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As of today, a new nuclear deal with Iran, from which Washington withdrew in 2018 on President Donald Trump’s decision, appears imminent. Israel opposes it. It claims it is dangerous, and moderate Arab states concur.
Are there differences compared to 2015? Islamic nuclear program would be limited in exchange for lifting sanctions. It seems that the U.S. and the other powers are on the way back to 2015. Why is it perceived badly in Israel? What are the “open cases” in question, and how will it be implemented if signed?
According to Maj. Gen. (R) Amos Yadlin, since 2015 major changes occurred in the strategic balance. There are advanced centrifuges that Iran has developed. The same ones shorten the breakout time from one year in the previous agreement to six months today. The Iranians rejected the American demand to destroy the new centrifuges, but agreed to isolate them in a redoubt.
Is this deal bad for Israel and its stability? Is there unanimity in the defense establishment and the political establishment? There is no doubt that it is not good. The debate is over which is worse: the settlement or maintaining the status quo. There are differences of opinion on the issue.
The head of military intelligence, Major General Aharon Haleiwa, believes that a settlement is less bad than the current situation. Dedi Barnea, head of the Mossad, estimated, however, that “the nuclear deal is a total strategic disaster and promised.” “We are still acting, Israel is not part of this,” he concluded.
For Yadlin, both alternatives are problematic. However, the key is to prepare for the day after, for a possible nuclear Iran, and this operational plan must be carried out together with Washington. “The Americans are not doing everything they can to achieve a longer and stronger agreement. The plan must address six issues: what to do if, in the end, Iran does not return to the agreement; how to reach a settlement without expiration; what is the red line that Iran must not cross; what to do, and who will act if it crosses this line; how to strengthen Israel in the face of risks; and how to act against Persian terrorism in the world.” All these issues “must be unified and this is preferable to protesting; we must know how to minimize the damage,” Yadlin said.
Too many weaknesses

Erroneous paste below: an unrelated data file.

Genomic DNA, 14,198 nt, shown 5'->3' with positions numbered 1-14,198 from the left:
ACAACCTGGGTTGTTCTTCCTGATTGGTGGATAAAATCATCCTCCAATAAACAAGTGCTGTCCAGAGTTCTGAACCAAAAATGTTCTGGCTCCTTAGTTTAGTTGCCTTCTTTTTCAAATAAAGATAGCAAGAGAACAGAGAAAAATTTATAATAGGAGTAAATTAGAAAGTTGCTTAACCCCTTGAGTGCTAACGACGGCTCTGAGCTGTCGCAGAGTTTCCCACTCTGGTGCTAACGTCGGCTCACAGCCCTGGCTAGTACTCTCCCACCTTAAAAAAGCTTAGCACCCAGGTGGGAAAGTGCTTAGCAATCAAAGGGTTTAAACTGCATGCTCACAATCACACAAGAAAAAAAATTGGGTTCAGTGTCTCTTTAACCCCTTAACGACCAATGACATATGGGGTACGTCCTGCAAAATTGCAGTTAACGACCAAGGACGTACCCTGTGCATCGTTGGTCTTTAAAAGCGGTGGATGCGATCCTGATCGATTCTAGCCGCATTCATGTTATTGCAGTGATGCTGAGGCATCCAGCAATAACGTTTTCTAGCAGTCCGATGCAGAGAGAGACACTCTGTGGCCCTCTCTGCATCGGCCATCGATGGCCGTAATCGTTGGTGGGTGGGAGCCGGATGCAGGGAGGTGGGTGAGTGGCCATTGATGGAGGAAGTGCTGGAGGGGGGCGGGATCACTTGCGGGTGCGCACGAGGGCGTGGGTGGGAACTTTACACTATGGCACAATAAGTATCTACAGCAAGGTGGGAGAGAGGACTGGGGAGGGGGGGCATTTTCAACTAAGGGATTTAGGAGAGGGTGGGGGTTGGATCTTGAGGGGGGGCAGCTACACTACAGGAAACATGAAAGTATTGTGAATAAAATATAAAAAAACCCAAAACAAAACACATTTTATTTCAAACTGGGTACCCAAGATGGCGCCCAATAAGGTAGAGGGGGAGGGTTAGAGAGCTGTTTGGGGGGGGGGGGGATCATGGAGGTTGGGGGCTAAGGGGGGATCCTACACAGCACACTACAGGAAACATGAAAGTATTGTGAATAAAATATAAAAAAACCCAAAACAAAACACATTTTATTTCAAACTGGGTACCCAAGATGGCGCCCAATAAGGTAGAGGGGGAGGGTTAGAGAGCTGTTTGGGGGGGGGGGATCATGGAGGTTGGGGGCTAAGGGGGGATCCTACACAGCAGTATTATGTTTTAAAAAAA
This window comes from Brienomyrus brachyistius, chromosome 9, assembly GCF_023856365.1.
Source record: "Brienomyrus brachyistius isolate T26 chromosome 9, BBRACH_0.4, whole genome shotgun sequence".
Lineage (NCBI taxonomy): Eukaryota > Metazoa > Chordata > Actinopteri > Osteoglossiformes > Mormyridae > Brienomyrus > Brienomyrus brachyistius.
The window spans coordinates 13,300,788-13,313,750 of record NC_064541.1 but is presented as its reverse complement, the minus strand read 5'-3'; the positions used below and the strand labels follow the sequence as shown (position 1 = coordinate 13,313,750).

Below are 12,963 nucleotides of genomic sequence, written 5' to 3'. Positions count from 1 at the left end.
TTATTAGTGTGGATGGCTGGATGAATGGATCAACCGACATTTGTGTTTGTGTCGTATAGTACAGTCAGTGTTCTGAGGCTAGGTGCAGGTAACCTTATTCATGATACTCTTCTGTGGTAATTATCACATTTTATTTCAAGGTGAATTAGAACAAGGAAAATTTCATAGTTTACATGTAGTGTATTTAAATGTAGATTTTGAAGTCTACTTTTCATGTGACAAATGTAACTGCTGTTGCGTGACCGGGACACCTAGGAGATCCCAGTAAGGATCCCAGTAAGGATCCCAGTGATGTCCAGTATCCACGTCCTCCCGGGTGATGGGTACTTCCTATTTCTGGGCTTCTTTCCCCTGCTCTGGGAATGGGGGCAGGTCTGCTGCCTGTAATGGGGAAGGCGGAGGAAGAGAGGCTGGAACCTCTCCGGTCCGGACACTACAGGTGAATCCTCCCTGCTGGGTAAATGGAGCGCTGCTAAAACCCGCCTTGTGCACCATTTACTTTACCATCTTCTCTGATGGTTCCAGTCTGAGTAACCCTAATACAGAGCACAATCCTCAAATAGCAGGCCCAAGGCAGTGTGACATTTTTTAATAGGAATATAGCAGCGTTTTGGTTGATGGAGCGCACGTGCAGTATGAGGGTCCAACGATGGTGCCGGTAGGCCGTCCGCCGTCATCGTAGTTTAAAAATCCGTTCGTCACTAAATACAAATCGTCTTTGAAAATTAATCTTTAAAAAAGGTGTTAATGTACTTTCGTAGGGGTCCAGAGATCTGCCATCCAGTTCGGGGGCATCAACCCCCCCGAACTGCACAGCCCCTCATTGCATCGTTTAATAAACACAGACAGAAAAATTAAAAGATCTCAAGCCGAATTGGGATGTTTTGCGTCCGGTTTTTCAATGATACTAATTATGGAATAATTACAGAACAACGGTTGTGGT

The agreement is negative in serious respects. One weak point is the expiration date, known as “sunset.” At that point, Tehran will have legitimacy for an open nuclear program, and its distance to a bomb will be very short. The decision on breakout will be in the hands of the ayatollahs. The short time will make it impossible to stop them. The restrictions on Iran would expire gradually between 2026 and 2031.
The second weak point is an oversight. The Islamic dictatorship can hide its activities. The arrangement will give the country billions, which it will certainly not allocate to development, despite its catastrophic social situation.
The international community hopes to see Iran move back from where it is today, a “nuclear threshold” state. The original agreement set them back a year. Today, it would be only six months because of the new centrifuges.
In the eyes of some countries, the deal averts an international crisis for years to come. The fact that, according to the agreement, Iran will eliminate the uranium enriched in the last three years (about 4 tons, some at 60%), moves it somewhat away from the threshold and frees the international community from the need to act against Tehran.
The agreement would leave Tehran with 350 kilograms of enriched uranium, an amount that is not enough for a single bomb, and prevents it from enriching beyond 3.76%. The international community wants to buy time, and the American goal is to “put Iran back in the box.” They see Russia, China, and Korea as a major threat, and, therefore, want to return the Persians to a state where in the short term they will not be able to build a bomb.
Comparing the agreement scenario between 2015 and 2018, it is clear that the Iranians have come a long way and have not collapsed as expected. However, it is unfortunate to see the Biden administration, which promised a “longer and stronger” deal, come to a “weaker, more problematic and shorter” one at the end.
Israel tries in the final minutes to persuade Joe Biden not to give up. This is a tough task given his government’s lack of energy. Not being part of the agreement, Jerusalem reserves the right to act. And, as in the past, it may well have to.
Eduardo Zalovich, Uruguayan-Israeli, is a history professor and journalist. He has written for several media, such as La Vanguardia, El Confidencial, Vozpopuli, Búsqueda and Correo de los Viernes. Zalovich analyzes, from the Middle East, the reality of the region and international politics. // Eduardo Zalovich, uruguayo-israelí, es profesor de Historia y periodista. Ha escrito para varios medios, como La Vanguardia, El Confidencial, Vozpopuli, Búsqueda y Correo de los Viernes. Analiza, desde el Medio Oriente, la realidad de la zona y la política internacional.